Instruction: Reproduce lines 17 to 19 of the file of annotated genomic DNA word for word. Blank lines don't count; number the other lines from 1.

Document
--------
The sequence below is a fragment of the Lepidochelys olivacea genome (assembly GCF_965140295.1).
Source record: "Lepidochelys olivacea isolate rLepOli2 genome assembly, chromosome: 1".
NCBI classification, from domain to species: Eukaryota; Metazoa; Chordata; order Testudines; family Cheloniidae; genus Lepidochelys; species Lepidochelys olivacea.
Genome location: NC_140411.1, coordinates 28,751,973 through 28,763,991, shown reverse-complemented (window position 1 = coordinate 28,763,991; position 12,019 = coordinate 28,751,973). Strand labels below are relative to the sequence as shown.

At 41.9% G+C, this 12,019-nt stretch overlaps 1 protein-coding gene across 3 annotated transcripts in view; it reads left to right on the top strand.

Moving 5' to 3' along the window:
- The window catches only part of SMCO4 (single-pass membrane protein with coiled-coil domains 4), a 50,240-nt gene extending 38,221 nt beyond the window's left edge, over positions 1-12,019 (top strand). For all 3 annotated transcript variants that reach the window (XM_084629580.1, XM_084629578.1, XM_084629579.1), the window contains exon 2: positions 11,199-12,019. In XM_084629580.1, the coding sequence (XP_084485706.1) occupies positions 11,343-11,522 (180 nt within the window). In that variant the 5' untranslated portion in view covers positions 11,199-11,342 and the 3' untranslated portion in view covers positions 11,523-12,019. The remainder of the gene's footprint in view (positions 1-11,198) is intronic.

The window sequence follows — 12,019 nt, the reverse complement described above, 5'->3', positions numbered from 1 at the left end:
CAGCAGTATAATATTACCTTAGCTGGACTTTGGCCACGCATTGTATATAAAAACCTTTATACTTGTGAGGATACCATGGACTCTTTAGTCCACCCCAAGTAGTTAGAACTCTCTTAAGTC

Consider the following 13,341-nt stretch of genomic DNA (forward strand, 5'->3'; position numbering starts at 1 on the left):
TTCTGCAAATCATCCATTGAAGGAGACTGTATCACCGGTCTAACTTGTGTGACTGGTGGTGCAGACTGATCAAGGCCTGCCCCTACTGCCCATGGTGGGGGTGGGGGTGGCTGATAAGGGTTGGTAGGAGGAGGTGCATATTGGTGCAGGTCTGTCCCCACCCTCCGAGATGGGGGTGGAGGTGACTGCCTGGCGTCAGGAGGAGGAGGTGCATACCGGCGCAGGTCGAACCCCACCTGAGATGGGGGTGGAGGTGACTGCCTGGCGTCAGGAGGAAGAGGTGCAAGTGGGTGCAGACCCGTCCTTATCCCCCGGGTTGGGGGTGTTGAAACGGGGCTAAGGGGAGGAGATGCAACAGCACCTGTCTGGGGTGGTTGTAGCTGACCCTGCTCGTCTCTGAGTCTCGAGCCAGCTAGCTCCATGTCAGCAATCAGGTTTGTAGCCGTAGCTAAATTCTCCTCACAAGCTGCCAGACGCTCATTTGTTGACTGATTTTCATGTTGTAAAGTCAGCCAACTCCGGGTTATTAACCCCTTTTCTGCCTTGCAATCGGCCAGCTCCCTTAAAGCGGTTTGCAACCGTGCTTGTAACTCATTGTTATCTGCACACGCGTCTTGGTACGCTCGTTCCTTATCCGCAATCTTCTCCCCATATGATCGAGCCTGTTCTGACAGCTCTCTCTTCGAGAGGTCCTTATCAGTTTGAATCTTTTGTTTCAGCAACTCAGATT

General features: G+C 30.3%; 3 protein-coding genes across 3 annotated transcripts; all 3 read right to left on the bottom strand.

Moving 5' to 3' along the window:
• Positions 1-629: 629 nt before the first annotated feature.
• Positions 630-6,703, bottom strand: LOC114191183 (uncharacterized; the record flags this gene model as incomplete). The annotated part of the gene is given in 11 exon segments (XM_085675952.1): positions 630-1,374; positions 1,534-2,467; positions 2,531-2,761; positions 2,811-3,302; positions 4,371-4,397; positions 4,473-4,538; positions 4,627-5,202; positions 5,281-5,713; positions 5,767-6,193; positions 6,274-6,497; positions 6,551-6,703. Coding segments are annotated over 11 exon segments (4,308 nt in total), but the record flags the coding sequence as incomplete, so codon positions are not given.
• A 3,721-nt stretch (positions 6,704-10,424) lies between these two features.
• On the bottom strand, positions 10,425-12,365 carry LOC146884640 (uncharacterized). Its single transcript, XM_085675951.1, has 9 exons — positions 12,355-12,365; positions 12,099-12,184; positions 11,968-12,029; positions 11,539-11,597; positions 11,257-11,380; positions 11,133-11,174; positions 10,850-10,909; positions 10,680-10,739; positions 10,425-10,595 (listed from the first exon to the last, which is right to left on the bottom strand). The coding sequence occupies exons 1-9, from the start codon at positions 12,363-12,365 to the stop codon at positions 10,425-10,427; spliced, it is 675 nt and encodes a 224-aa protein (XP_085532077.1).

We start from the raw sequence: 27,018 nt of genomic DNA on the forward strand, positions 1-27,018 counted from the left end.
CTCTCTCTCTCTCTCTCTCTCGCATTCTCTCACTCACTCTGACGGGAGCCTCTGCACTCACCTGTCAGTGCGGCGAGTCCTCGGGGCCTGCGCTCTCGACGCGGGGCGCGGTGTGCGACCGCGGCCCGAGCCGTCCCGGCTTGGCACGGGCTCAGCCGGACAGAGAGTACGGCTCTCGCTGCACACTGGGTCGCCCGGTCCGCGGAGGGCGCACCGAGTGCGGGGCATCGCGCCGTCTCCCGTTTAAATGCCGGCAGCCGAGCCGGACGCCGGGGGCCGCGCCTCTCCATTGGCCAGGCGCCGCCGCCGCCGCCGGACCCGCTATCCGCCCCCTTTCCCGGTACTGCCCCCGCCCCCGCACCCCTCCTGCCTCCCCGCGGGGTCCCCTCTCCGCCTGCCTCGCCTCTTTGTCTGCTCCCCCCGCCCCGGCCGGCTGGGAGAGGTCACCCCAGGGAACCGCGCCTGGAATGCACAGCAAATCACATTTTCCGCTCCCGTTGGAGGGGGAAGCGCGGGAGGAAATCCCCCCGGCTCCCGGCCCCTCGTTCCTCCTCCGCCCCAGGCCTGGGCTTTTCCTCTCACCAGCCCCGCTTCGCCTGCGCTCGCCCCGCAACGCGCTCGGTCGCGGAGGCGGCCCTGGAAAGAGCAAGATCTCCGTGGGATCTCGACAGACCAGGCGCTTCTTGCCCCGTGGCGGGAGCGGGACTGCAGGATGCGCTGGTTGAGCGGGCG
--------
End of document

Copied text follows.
• On the bottom strand, positions 10,425-12,365 carry LOC146884640 (uncharacterized). Its single transcript, XM_085675951.1, has 9 exons — positions 12,355-12,365; positions 12,099-12,184; positions 11,968-12,029; positions 11,539-11,597; positions 11,257-11,380; positions 11,133-11,174; positions 10,850-10,909; positions 10,680-10,739; positions 10,425-10,595 (listed from the first exon to the last, which is right to left on the bottom strand). The coding sequence occupies exons 1-9, from the start codon at positions 12,363-12,365 to the stop codon at positions 10,425-10,427; spliced, it is 675 nt and encodes a 224-aa protein (XP_085532077.1).

We start from the raw sequence: 27,018 nt of genomic DNA on the forward strand, positions 1-27,018 counted from the left end.
CTCTCTCTCTCTCTCTCTCTCGCATTCTCTCACTCACTCTGACGGGAGCCTCTGCACTCACCTGTCAGTGCGGCGAGTCCTCGGGGCCTGCGCTCTCGACGCGGGGCGCGGTGTGCGACCGCGGCCCGAGCCGTCCCGGCTTGGCACGGGCTCAGCCGGACAGAGAGTACGGCTCTCGCTGCACACTGGGTCGCCCGGTCCGCGGAGGGCGCACCGAGTGCGGGGCATCGCGCCGTCTCCCGTTTAAATGCCGGCAGCCGAGCCGGACGCCGGGGGCCGCGCCTCTCCATTGGCCAGGCGCCGCCGCCGCCGCCGGACCCGCTATCCGCCCCCTTTCCCGGTACTGCCCCCGCCCCCGCACCCCTCCTGCCTCCCCGCGGGGTCCCCTCTCCGCCTGCCTCGCCTCTTTGTCTGCTCCCCCCGCCCCGGCCGGCTGGGAGAGGTCACCCCAGGGAACCGCGCCTGGAATGCACAGCAAATCACATTTTCCGCTCCCGTTGGAGGGGGAAGCGCGGGAGGAAATCCCCCCGGCTCCCGGCCCCTCGTTCCTCCTCCGCCCCAGGCCTGGGCTTTTCCTCTCACCAGCCCCGCTTCGCCTGCGCTCGCCCCGCAACGCGCTCGGTCGCGGAGGCGGCCCTGGAAAGAGCAAGATCTCCGTGGGATCTCGACAGACCAGGCGCTTCTTGCCCCGTGGCGGGAGCGGGACTGCAGGATGCGCTGGTTGAGCGGGCG